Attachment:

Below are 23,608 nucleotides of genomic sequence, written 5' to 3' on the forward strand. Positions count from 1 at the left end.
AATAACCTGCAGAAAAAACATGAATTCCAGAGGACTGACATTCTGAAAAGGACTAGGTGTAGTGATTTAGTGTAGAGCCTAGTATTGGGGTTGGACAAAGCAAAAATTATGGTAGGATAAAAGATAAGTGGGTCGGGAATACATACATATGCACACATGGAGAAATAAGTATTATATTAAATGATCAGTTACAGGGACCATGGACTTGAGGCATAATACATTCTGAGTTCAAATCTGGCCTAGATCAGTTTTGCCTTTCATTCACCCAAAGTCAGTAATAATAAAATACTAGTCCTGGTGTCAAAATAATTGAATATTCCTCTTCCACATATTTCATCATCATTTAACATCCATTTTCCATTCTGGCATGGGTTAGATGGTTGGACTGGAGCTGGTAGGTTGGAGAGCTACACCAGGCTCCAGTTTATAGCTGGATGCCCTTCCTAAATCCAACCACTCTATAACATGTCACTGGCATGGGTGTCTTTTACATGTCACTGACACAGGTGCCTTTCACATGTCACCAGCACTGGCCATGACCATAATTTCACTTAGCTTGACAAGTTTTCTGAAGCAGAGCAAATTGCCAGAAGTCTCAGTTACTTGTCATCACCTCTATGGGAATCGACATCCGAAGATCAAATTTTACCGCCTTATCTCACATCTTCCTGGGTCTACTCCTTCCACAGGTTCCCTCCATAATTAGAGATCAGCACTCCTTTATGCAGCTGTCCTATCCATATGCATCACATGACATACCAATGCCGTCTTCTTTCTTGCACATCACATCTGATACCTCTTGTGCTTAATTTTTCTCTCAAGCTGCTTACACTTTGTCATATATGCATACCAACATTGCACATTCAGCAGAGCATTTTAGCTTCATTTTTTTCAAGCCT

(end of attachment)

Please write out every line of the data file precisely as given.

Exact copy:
Below are 23,608 nucleotides of genomic sequence, written 5' to 3' on the forward strand. Positions count from 1 at the left end.
AATAACCTGCAGAAAAAACATGAATTCCAGAGGACTGACATTCTGAAAAGGACTAGGTGTAGTGATTTAGTGTAGAGCCTAGTATTGGGGTTGGACAAAGCAAAAATTATGGTAGGATAAAAGATAAGTGGGTCGGGAATACATACATATGCACACATGGAGAAATAAGTATTATATTAAATGATCAGTTACAGGGACCATGGACTTGAGGCATAATACATTCTGAGTTCAAATCTGGCCTAGATCAGTTTTGCCTTTCATTCACCCAAAGTCAGTAATAATAAAATACTAGTCCTGGTGTCAAAATAATTGAATATTCCTCTTCCACATATTTCATCATCATTTAACATCCATTTTCCATTCTGGCATGGGTTAGATGGTTGGACTGGAGCTGGTAGGTTGGAGAGCTACACCAGGCTCCAGTTTATAGCTGGATGCCCTTCCTAAATCCAACCACTCTATAACATGTCACTGGCATGGGTGTCTTTTACATGTCACTGACACAGGTGCCTTTCACATGTCACCAGCACTGGCCATGACCATAATTTCACTTAGCTTGACAAGTTTTCTGAAGCAGAGCAAATTGCCAGAAGTCTCAGTTACTTGTCATCACCTCTATGGGAATCGACATCCGAAGATCAAATTTTACCGCCTTATCTCACATCTTCCTGGGTCTACTCCTTCCACAGGTTCCCTCCATAATTAGAGATCAGCACTCCTTTATGCAGCTGTCCTATCCATATGCATCACATGACATACCAATGCCGTCTTCTTTCTTGCACATCACATCTGATACCTCTTGTGCTTAATTTTTCTCTCAAGCTGCTTACACTTTGTCATATATGCATACCAACATTGCACATTCAGCAGAGCATTTTAGCTTCATTTTTTTCAAGCCT